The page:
Note that it is possible that multiple glint candidates may be identified for a single appearing glint. For example, depending on the proximity criteria, it may be possible for both glint candidates D and Y to be close enough to meet the proximity criteria. If glint candidates D and Y both meet proximity criteria, then GDM 820 may output a non-ambiguous hypothesis for the location of glint D (e.g., a hypothesis set that includes two or more estimated locations for the appearing glint). In the scenario where the hypothesis for a single appearing glint is ambiguous (e.g., when there are multiple glint candidates), all of the hypotheses for the appearing glint may be discarded by GDM 820. Further, the GDM 820 may continue to rely on a previously determined location for the appearing glint. Alternatively, if there are several valid hypotheses that meet our requirements for, e.g., glint shape, geometric relationships to other glints, and/or consistency with glint locations in past frames, GDM might simply average all the valid hypotheses to determine a single hypothesis for the glint location.

In a further aspect, increasing the number of light sources (and thus the number of corresponding glints) and/or increasing the rate that the light sources are cycled on and off, may help to increase redundancy and thus reduce the number of times that multiple valid glint locations need to be resolved. In addition, if the light sources are cycled at a rate that is greater than the rate that is needed for by an gaze-tracking application, this may allow time that helps to resolve multiple valid hypotheses and/or other errors with gaze-tracking. For instance, if four LEDs are cycled on and off at 30 Hz (and captured by a 120 Hz camera, but a user interface only updates at a refresh rate of 10 Hz, GDM 820 may utilize several clock cycles between user-interface updates to resolve any problem in the hypothesis set of glint locations.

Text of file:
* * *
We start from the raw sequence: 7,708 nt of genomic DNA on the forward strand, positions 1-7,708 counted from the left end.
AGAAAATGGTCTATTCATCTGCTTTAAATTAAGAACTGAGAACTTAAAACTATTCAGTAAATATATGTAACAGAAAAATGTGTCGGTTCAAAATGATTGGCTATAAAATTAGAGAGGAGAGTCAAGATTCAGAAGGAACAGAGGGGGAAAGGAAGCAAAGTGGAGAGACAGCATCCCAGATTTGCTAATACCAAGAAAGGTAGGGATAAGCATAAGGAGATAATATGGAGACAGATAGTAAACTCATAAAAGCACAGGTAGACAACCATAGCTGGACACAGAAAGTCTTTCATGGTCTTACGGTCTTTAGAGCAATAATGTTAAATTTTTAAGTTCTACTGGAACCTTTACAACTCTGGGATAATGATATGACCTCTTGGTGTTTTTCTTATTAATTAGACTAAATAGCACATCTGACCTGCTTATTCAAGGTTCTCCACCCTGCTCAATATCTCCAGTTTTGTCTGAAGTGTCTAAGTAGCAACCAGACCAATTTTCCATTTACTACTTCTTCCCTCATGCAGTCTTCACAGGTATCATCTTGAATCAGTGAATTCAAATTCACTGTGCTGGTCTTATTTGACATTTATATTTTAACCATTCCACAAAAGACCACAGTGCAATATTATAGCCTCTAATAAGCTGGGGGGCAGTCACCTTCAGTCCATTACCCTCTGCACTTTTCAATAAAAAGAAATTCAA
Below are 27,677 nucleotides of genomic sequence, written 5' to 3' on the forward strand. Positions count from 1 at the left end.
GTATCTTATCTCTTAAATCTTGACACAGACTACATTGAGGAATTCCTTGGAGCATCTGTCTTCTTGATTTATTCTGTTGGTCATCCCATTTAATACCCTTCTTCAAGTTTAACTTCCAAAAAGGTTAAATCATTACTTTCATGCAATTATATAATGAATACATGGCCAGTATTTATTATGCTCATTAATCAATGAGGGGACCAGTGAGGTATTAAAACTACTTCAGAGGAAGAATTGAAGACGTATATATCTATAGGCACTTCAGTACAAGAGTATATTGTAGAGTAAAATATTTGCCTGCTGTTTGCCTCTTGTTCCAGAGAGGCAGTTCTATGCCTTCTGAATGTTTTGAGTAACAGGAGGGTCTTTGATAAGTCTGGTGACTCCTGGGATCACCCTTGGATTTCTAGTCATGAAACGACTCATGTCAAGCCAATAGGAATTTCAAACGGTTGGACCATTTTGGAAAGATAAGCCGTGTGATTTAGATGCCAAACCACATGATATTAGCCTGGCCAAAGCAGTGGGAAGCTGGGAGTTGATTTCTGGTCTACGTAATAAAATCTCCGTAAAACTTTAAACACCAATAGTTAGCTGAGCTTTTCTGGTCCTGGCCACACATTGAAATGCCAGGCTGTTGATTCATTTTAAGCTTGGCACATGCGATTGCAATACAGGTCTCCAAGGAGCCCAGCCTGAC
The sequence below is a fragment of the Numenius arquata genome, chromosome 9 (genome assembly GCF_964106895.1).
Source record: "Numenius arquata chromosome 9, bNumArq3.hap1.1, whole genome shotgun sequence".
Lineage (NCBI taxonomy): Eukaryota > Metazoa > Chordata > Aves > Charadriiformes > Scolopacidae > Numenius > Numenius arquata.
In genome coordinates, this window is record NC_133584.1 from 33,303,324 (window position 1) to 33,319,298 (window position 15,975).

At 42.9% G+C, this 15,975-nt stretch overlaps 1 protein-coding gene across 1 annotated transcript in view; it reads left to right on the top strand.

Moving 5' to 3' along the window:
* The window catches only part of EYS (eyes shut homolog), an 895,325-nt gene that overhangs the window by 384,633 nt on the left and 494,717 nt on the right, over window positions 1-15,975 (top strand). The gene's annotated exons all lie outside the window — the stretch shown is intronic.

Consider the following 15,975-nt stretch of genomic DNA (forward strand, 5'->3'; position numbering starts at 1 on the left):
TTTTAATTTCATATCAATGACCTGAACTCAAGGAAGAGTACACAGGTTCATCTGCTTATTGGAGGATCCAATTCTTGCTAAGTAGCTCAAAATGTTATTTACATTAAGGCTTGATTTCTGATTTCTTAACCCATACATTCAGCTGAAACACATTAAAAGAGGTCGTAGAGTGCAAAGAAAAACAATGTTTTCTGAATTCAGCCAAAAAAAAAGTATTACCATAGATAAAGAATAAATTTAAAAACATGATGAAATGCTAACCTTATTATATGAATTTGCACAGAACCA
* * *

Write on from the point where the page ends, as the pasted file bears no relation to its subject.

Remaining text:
As another example, consider a scenario where gaze-tracking is implemented so as to detect eye gestures, such as rolling of the eyes, looking down or up, etc. In this scenario, it may not be necessary to detect detailed eye movements, such as might be useful for, e.g., moving a cursor on a display. As such, GDM 820 might delay for some period of time (e.g., half of a second) in order to clean up the hypothesis set of glint locations for purposes of gesture recognition. Other examples and variations on these examples are also possible.